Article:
By: David Whitehouse
Are you at risk of “getting Uber’d?” With smart devices accepted as the new standard, and more and more start-ups reinventing tried and true industries (like what Uber has done to the taxi industry), ignoring the disruptive qualities of digital is no longer an option. Whether your organization has grown from digital roots or is a traditional brick-and-mortar developing a targeted digital innovation, the need to include digital in your business thinking is crucial for future success.
What follows next is a set of five “must-haves” that your organization should include in its thinking when developing a digital strategy. As part of an ongoing series, we will unpack each of these components, explore their value, identify methodologies for defining them and support them with relevant industry case studies.
1. Define the Problem. Honestly.
Before heading down the digital-solutions path, qualify the real problem in front of you. Often harder than it looks, begin by conducting an analysis of your competitive landscape, market externalities, and consumer behaviors, and reflecting on your companies own conduct and performance. This process will inevitably reveal some painful realities, but the benefit is that it allows for treatment to be localized rather than misdirected. So, once identified, create a set of problem statements with clear, focused and measurable language, and seek comfort in the uncomfortable – for the path toward solution begins here.
2. Create a Digital Vision that Future-Proofs
Informed by an external analysis and some internal reflection on your organization’s aspirations, the crux of any well-planned digital strategy is an inspiring vision. For digital specifically, a powerful vision is one that future-proofs your organization’s relevance. The spectrum of digitally-minded vision statements may range from improving customer experience (“make commerce easy for everyone”) like mobile payment service Square, to disrupting an industry business model (“become a platform for music”) like the on-demand music provider Spotify. Where possible, involve a cross-section of your organization’s leaders in the creation process; this is your first chance to test their tolerance for digital transformation.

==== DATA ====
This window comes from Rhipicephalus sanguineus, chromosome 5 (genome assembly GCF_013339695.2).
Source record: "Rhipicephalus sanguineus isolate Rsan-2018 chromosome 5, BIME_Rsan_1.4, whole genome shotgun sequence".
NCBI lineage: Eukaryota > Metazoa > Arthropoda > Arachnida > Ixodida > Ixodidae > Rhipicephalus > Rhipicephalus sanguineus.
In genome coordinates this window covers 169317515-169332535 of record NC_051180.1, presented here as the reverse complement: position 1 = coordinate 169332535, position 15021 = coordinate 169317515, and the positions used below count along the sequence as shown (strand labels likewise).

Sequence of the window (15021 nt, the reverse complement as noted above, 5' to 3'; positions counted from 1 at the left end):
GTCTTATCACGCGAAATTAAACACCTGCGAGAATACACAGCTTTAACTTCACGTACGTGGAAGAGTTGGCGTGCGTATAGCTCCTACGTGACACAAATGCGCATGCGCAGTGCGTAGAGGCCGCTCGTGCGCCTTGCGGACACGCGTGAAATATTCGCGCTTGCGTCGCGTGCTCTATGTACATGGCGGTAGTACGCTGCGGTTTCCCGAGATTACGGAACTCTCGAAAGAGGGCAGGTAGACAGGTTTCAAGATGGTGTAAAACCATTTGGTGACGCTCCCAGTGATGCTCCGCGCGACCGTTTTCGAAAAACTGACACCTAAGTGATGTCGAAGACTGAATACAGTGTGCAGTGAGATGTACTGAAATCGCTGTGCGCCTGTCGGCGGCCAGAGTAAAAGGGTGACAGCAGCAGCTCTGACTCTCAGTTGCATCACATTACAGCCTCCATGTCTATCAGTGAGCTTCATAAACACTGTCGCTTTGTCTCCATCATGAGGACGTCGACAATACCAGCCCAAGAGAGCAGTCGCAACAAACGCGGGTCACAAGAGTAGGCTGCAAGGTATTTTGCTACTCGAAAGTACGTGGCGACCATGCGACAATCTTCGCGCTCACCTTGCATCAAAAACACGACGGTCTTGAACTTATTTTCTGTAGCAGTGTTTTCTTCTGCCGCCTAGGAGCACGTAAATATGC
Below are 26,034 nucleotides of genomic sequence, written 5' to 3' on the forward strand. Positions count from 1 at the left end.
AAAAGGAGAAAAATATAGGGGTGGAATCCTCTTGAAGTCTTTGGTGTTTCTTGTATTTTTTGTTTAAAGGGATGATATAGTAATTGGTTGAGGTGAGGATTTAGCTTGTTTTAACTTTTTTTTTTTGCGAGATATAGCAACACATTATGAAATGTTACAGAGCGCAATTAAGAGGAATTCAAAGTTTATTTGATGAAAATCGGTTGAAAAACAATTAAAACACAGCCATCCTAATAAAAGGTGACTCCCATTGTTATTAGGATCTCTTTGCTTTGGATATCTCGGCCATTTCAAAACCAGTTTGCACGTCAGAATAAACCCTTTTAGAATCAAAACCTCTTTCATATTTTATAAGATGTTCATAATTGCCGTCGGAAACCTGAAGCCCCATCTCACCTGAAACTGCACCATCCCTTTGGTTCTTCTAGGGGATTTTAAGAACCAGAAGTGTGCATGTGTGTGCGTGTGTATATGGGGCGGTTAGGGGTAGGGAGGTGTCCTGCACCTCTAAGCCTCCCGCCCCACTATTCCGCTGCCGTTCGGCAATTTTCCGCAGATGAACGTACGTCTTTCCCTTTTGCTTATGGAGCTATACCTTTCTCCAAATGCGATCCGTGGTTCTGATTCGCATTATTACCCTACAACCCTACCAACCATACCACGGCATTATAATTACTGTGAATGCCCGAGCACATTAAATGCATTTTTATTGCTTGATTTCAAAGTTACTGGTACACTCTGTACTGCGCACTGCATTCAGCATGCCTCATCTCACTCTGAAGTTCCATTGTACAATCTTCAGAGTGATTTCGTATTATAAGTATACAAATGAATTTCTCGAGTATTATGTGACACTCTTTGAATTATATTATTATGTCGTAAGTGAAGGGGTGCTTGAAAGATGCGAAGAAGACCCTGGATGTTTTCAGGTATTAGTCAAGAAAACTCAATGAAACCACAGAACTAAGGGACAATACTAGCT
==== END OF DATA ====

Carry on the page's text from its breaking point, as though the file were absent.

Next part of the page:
3. Capture the Customer Experience
As organizations’ business models evolve from being product-centric to customer-centric, the user takes an even more prominent position in your digital strategy development. Invaluable customer insights can be discovered through in-context interviews, analysis of social networks, and studying consumer behaviors. Think critically about how you can best connect with your customers to create the best experiences possible. Walt Disney put this best when he was creating the Disney experience: “You don’t build it for yourself. You know what the people want, and you build it for them.”
4. Conduct a Reality Check on Your Capabilities
Pressure-test your digital strategies and pose the question: Can we realistically deliver on the objectives we have set before us? Perform a high-level business and technology audit focused on assessing your current capabilities and their ability to perform in an ever-evolving world. This exercise will assist in identifying the key relationships, strengths, and pain points in your existing business model, and how those will affect your ability to deliver on the strategy. The role your company’s culture plays is not to be left out of this analysis. Without a corporate culture that enables and empowers employees to participate and support digital initiatives, pushing start on any digital venture risks almost immediate stalling.
5. Construct a Results-Focused Strategic Roadmap
The anchor of any strategic planning effort is the roadmap. You know, the beautiful multi-colored graphic on which you invested all of your designer’s time and effort? A necessity for sequencing and prioritizing your plans, a well-laid strategic roadmap outlines your agenda across a multi-year timeframe. What makes a digital roadmap unique is the need to show tangible results in rapid fashion to gain momentum with impatient consumers and stakeholders that may question its true value and utility. Consider the use of prototypes to test-pilot what a digitally-connected solution looks and feels like to your user community. This exercise is a low-risk, high-reward scenario that provides feedback and generates momentum from stakeholders while revealing invaluable lessons that can be incorporated into the larger digital victory in-play.